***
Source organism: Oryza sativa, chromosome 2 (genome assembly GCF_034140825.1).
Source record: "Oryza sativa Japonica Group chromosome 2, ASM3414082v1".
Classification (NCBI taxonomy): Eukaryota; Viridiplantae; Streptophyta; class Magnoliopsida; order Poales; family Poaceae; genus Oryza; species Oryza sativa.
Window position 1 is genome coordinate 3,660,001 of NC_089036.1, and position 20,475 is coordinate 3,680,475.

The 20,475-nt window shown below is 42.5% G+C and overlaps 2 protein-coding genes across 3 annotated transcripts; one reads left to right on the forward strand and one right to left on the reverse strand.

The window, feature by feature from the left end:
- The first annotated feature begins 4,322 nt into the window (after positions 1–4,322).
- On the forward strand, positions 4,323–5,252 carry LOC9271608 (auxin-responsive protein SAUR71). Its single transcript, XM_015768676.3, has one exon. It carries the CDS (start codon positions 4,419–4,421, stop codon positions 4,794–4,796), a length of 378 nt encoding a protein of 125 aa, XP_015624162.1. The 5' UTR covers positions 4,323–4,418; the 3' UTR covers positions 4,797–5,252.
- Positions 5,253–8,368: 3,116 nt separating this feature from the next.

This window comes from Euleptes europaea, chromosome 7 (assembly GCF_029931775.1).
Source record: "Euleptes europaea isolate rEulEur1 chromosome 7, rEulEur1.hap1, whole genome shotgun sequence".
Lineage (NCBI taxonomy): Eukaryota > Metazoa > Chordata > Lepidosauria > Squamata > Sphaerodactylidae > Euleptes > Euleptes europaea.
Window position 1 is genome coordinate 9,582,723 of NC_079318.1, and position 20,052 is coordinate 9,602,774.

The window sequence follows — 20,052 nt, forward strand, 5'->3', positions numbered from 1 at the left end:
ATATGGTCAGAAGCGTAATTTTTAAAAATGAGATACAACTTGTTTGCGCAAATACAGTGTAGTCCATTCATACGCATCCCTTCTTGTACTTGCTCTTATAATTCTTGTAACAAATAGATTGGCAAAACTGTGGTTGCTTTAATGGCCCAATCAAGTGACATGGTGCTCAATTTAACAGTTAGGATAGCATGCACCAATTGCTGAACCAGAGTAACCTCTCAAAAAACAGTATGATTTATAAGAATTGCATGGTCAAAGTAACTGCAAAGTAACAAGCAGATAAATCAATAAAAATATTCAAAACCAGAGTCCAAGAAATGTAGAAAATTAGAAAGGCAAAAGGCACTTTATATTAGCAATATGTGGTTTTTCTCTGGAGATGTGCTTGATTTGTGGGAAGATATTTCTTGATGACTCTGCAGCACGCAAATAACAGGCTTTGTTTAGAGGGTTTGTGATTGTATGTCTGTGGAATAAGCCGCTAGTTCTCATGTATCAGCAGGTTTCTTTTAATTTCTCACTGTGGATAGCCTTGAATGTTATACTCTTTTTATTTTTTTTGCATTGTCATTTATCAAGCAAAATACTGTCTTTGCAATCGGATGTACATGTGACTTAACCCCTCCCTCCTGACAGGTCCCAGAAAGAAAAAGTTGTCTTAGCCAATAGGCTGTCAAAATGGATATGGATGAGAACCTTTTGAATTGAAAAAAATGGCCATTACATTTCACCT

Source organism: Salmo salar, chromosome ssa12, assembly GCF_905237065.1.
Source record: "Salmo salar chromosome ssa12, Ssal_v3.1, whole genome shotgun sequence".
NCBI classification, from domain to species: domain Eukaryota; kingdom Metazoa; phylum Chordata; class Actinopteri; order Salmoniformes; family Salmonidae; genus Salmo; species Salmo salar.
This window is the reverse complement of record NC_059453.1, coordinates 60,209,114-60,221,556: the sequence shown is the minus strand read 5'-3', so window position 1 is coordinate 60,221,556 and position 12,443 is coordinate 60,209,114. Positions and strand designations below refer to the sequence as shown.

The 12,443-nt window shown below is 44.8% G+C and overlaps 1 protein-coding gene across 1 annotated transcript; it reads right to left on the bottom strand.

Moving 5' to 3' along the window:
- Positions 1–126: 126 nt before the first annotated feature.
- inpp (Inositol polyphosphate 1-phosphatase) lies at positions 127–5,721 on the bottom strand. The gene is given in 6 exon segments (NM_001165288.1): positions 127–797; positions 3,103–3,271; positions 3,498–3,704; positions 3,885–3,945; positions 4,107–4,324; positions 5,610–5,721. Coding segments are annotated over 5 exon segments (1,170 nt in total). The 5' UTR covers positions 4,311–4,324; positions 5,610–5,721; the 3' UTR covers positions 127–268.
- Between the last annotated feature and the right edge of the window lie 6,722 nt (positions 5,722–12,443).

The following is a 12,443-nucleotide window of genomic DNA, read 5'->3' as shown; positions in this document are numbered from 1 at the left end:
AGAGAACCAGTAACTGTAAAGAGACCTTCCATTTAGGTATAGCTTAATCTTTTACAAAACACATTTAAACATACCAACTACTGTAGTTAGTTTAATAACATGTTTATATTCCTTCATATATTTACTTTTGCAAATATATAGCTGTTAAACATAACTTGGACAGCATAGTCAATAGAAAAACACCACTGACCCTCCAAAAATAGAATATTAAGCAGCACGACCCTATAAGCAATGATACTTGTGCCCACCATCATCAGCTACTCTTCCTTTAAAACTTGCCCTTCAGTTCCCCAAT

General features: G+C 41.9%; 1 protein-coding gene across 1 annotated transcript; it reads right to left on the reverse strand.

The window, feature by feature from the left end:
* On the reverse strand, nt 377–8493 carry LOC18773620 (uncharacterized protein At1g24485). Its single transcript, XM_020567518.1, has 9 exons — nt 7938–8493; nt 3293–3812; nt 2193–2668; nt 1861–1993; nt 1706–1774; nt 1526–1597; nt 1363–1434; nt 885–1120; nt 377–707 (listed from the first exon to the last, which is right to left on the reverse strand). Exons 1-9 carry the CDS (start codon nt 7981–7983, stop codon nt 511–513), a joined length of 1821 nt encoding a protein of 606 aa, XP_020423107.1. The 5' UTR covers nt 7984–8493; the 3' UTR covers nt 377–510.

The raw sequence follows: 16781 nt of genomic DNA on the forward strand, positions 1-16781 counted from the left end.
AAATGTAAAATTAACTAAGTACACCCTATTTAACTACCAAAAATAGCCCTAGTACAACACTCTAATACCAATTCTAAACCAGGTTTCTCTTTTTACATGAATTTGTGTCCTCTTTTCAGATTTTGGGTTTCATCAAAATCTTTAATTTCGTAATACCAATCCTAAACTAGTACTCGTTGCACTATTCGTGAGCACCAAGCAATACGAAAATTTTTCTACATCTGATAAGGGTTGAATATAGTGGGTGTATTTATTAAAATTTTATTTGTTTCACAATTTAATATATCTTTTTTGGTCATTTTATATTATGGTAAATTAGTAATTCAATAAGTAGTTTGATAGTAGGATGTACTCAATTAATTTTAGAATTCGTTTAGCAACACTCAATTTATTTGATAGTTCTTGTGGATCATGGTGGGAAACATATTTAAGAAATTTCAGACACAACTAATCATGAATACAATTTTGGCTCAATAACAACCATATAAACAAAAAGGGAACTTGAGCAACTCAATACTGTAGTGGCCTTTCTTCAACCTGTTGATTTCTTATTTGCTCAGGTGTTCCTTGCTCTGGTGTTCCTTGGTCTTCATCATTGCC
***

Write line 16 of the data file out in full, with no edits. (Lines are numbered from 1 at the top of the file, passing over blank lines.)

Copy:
Source organism: Salmo salar, chromosome ssa12, assembly GCF_905237065.1.